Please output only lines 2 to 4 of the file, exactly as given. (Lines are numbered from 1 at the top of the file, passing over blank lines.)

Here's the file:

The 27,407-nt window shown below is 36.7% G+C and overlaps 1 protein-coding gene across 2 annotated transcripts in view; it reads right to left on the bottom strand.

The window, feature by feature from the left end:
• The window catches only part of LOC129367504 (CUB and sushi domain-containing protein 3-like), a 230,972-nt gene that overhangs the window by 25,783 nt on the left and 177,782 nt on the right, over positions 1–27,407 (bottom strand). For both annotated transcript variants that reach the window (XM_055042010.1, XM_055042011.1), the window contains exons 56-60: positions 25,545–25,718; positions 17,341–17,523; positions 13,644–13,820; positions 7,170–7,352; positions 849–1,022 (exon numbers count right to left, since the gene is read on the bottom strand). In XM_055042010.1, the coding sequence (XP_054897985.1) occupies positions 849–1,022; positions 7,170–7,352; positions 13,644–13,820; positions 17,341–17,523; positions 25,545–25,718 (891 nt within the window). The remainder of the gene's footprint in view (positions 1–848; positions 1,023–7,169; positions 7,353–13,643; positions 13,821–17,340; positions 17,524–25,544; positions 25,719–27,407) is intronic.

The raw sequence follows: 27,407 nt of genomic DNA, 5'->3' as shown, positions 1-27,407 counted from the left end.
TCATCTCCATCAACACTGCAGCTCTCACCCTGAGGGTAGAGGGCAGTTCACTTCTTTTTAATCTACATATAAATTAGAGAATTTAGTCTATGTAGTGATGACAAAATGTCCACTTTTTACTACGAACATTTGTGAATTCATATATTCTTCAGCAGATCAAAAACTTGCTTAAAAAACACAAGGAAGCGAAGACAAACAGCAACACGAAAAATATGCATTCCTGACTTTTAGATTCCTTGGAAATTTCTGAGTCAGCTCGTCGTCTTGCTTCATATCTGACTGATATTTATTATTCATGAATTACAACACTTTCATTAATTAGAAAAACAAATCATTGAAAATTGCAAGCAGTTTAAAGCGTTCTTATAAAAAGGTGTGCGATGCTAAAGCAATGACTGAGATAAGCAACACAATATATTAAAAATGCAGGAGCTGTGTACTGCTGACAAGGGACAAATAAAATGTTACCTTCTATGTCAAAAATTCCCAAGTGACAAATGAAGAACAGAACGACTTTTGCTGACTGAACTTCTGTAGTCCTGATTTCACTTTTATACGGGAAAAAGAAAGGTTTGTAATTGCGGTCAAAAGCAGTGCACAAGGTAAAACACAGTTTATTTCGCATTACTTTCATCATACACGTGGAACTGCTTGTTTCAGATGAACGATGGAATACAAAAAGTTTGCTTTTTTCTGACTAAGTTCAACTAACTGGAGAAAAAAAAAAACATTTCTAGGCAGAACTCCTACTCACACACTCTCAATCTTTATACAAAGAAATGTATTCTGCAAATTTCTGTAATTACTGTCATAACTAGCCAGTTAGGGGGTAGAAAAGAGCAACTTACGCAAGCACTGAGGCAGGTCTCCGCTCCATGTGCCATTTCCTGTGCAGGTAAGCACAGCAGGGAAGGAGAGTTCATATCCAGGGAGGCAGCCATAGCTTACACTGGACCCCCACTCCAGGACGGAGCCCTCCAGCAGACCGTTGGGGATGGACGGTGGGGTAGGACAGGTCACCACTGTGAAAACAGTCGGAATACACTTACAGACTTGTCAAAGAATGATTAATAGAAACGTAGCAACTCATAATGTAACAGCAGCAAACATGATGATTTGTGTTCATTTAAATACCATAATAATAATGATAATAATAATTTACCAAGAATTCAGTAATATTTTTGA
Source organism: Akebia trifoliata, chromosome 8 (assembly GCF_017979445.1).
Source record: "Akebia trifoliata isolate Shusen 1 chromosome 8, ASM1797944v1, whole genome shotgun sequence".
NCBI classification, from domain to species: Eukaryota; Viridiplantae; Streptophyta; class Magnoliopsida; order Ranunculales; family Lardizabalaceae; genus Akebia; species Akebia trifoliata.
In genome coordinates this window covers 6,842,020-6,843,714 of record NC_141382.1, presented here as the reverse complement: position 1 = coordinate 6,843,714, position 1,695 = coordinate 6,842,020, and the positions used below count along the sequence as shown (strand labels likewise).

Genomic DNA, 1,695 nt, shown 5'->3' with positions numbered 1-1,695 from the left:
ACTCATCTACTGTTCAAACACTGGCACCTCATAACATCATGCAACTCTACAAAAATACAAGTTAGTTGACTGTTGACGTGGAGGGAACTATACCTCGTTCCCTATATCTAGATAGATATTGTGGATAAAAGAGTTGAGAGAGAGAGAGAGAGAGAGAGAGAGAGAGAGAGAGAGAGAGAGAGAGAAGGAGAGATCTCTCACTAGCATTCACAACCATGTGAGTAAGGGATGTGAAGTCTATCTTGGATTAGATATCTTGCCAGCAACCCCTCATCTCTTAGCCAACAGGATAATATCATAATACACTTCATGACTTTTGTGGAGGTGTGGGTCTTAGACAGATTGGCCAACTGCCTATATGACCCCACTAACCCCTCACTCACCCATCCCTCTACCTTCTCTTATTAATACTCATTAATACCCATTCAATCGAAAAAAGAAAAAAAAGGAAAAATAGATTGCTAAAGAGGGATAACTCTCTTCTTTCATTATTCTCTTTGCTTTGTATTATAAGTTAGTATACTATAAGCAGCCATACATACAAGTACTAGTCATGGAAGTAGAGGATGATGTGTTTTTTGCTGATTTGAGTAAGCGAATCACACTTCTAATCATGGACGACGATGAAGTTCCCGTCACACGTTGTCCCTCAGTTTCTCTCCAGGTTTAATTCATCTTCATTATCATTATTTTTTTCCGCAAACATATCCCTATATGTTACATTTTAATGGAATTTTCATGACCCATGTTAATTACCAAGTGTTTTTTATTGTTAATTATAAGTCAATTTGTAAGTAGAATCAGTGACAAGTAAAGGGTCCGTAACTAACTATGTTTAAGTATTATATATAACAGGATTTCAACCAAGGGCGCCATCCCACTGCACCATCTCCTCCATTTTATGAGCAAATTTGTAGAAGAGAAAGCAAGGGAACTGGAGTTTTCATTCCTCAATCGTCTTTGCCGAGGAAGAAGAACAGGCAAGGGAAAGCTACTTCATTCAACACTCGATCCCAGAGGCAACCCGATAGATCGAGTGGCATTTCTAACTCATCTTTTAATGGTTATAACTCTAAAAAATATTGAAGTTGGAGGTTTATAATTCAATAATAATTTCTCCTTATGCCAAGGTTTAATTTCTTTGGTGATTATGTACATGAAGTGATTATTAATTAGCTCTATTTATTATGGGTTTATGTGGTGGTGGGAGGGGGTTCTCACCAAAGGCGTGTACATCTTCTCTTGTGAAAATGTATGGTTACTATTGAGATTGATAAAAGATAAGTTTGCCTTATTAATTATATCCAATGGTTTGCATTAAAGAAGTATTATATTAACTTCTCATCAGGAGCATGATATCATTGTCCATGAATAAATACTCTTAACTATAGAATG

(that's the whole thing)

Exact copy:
The window, feature by feature from the left end:
• The window catches only part of LOC129367504 (CUB and sushi domain-containing protein 3-like), a 230,972-nt gene that overhangs the window by 25,783 nt on the left and 177,782 nt on the right, over positions 1–27,407 (bottom strand). For both annotated transcript variants that reach the window (XM_055042010.1, XM_055042011.1), the window contains exons 56-60: positions 25,545–25,718; positions 17,341–17,523; positions 13,644–13,820; positions 7,170–7,352; positions 849–1,022 (exon numbers count right to left, since the gene is read on the bottom strand). In XM_055042010.1, the coding sequence (XP_054897985.1) occupies positions 849–1,022; positions 7,170–7,352; positions 13,644–13,820; positions 17,341–17,523; positions 25,545–25,718 (891 nt within the window). The remainder of the gene's footprint in view (positions 1–848; positions 1,023–7,169; positions 7,353–13,643; positions 13,821–17,340; positions 17,524–25,544; positions 25,719–27,407) is intronic.

The raw sequence follows: 27,407 nt of genomic DNA, 5'->3' as shown, positions 1-27,407 counted from the left end.